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Federal Judge Upholds Part of Alabama Immigration Law
Posted By Cully Stimson On September 28, 2011 @ 6:04 pm In Legal | Comments Disabled
There is more good news today in the fight against illegal immigration at the state level (and bad news for the Obama Administration’s policy against enforcement of immigration laws).
This afternoon, federal district court Judge Sharon Blackburn in Alabama issued an opinion refusing the Obama Administration’s request that the court enjoin (that is, prevent from going into force) large portions of the comprehensive and controversial Alabama immigration law (H.B. 56). Recall that the Obama Justice Department (DOJ) had filed a complaint against the State of Alabama in federal court seeking declaratory and injunctive relief. DOJ claimed that various provisions of H.B. 56 were preempted by federal law and therefore violated the Supremacy Clause of the U.S. Constitution.
However, the legal landscape regarding preemption in the area of immigration law changed dramatically when the U.S. Supreme Court issued its decision in Chamber of Commerce v. Whiting on May 26, 2001. As we wrote here , the high court upheld an Arizona state law that forced employers to use the E-Verify system and revoked the business licenses of employers who knowingly hired illegal immigrants. Alabama’s new law has similar provisions.
The Department of Justice also argued in that case that federal immigration law and the Supremacy Clause of the Constitution preempted the State of Arizona from taking such actions, but the DOJ lost that argument.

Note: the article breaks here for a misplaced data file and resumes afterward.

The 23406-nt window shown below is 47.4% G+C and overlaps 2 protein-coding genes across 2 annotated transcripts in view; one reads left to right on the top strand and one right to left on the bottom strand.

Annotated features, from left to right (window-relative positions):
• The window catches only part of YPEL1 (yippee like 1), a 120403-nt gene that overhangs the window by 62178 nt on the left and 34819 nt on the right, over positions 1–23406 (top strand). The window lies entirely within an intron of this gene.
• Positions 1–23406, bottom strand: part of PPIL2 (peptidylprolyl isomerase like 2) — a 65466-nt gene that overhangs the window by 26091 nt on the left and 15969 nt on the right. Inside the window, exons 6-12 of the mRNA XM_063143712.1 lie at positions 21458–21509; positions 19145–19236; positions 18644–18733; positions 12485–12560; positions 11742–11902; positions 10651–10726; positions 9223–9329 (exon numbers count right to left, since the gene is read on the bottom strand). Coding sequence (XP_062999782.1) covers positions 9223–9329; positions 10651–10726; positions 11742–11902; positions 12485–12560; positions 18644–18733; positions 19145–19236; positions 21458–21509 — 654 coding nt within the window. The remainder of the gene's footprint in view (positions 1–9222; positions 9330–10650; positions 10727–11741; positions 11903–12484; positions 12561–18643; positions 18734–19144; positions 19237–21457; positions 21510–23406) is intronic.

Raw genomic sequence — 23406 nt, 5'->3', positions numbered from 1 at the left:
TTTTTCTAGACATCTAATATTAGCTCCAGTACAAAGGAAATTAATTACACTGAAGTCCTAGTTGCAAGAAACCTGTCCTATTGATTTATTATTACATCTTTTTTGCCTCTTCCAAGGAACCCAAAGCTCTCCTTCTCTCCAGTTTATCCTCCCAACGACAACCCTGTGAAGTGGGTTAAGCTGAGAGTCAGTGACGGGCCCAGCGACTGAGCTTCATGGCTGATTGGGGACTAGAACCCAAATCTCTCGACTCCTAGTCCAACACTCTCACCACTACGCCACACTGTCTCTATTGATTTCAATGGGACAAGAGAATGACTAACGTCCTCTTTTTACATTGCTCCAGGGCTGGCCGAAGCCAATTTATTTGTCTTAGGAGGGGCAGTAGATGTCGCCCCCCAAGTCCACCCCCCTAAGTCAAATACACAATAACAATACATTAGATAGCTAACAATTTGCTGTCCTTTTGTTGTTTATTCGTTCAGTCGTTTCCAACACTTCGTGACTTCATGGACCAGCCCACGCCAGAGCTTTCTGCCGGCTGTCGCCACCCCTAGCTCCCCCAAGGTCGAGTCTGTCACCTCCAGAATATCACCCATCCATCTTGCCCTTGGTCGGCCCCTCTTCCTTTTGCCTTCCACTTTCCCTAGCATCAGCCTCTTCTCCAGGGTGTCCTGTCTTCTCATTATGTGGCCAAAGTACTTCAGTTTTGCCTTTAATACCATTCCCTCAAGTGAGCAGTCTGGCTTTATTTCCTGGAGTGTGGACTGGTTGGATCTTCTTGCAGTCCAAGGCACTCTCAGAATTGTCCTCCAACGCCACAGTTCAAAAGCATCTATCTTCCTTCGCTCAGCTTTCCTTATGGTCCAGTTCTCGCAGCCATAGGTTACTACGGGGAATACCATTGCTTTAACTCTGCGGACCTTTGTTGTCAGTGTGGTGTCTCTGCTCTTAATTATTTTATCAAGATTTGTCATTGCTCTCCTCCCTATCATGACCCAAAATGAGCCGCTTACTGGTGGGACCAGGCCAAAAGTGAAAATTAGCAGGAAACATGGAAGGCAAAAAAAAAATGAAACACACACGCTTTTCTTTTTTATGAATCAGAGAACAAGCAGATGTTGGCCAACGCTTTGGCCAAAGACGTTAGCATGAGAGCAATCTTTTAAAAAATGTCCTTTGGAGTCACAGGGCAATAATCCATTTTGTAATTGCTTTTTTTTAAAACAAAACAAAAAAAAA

It is against that backdrop that Judge Blackburn issued her 115-page opinion today, in which she held that the Justice Department did not meet the legal requirements for a preliminary injunction on various provisions of H.B. 56. Specifically, she denied the motion for the preliminary injunction on:
The federal court granted the federal government’s motion for a preliminary motion on four sections of H.B. 56, including provisions that made it a misdemeanor for illegal aliens to work; for someone to harbor, encourage, or transport an illegal alien; which forbid employers from claiming any wages paid to an illegal alien as business tax deductions; and that allowed civil suits against employers for hiring illegal aliens.
The Administration can appeal Blackburn’s ruling, but major portions of Alabama’s new law are now in effect.
Article printed from The Foundry: Conservative Policy News Blog from The Heritage Foundation: http://blog.heritage.org
URL to article: http://blog.heritage.org/2011/09/28/federal-judge-upholds-part-of-alabama-immigration-law/
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 here: http://www.heritage.org/Research/Reports/2011/08/Ruling-on-States-Immigration-Law-Enforcement-and-EVerify-Use
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